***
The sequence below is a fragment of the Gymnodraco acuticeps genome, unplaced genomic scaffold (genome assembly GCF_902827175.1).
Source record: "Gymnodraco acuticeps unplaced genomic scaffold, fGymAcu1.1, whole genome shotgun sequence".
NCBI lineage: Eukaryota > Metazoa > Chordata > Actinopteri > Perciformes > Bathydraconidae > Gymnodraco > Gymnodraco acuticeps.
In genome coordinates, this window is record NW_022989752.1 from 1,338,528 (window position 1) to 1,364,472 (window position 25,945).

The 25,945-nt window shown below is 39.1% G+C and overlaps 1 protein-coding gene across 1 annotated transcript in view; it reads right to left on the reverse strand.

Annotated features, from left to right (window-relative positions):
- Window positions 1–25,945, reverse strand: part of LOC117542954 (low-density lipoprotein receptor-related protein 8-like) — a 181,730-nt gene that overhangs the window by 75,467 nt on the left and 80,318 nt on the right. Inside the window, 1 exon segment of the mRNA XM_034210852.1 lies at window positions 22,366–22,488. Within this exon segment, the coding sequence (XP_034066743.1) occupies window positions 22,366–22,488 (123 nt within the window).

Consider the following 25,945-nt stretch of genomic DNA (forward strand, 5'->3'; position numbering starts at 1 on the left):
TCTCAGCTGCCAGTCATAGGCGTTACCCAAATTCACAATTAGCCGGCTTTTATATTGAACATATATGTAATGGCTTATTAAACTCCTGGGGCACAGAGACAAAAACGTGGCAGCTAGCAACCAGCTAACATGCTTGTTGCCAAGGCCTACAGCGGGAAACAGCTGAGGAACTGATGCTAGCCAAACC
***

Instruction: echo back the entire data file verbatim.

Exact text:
The sequence below is a fragment of the Gymnodraco acuticeps genome, unplaced genomic scaffold (genome assembly GCF_902827175.1).
Source record: "Gymnodraco acuticeps unplaced genomic scaffold, fGymAcu1.1, whole genome shotgun sequence".
NCBI lineage: Eukaryota > Metazoa > Chordata > Actinopteri > Perciformes > Bathydraconidae > Gymnodraco > Gymnodraco acuticeps.
In genome coordinates, this window is record NW_022989752.1 from 1,338,528 (window position 1) to 1,364,472 (window position 25,945).

The 25,945-nt window shown below is 39.1% G+C and overlaps 1 protein-coding gene across 1 annotated transcript in view; it reads right to left on the reverse strand.

Annotated features, from left to right (window-relative positions):
- Window positions 1–25,945, reverse strand: part of LOC117542954 (low-density lipoprotein receptor-related protein 8-like) — a 181,730-nt gene that overhangs the window by 75,467 nt on the left and 80,318 nt on the right. Inside the window, 1 exon segment of the mRNA XM_034210852.1 lies at window positions 22,366–22,488. Within this exon segment, the coding sequence (XP_034066743.1) occupies window positions 22,366–22,488 (123 nt within the window).

Consider the following 25,945-nt stretch of genomic DNA (forward strand, 5'->3'; position numbering starts at 1 on the left):
TCTCAGCTGCCAGTCATAGGCGTTACCCAAATTCACAATTAGCCGGCTTTTATATTGAACATATATGTAATGGCTTATTAAACTCCTGGGGCACAGAGACAAAAACGTGGCAGCTAGCAACCAGCTAACATGCTTGTTGCCAAGGCCTACAGCGGGAAACAGCTGAGGAACTGATGCTAGCCAAACC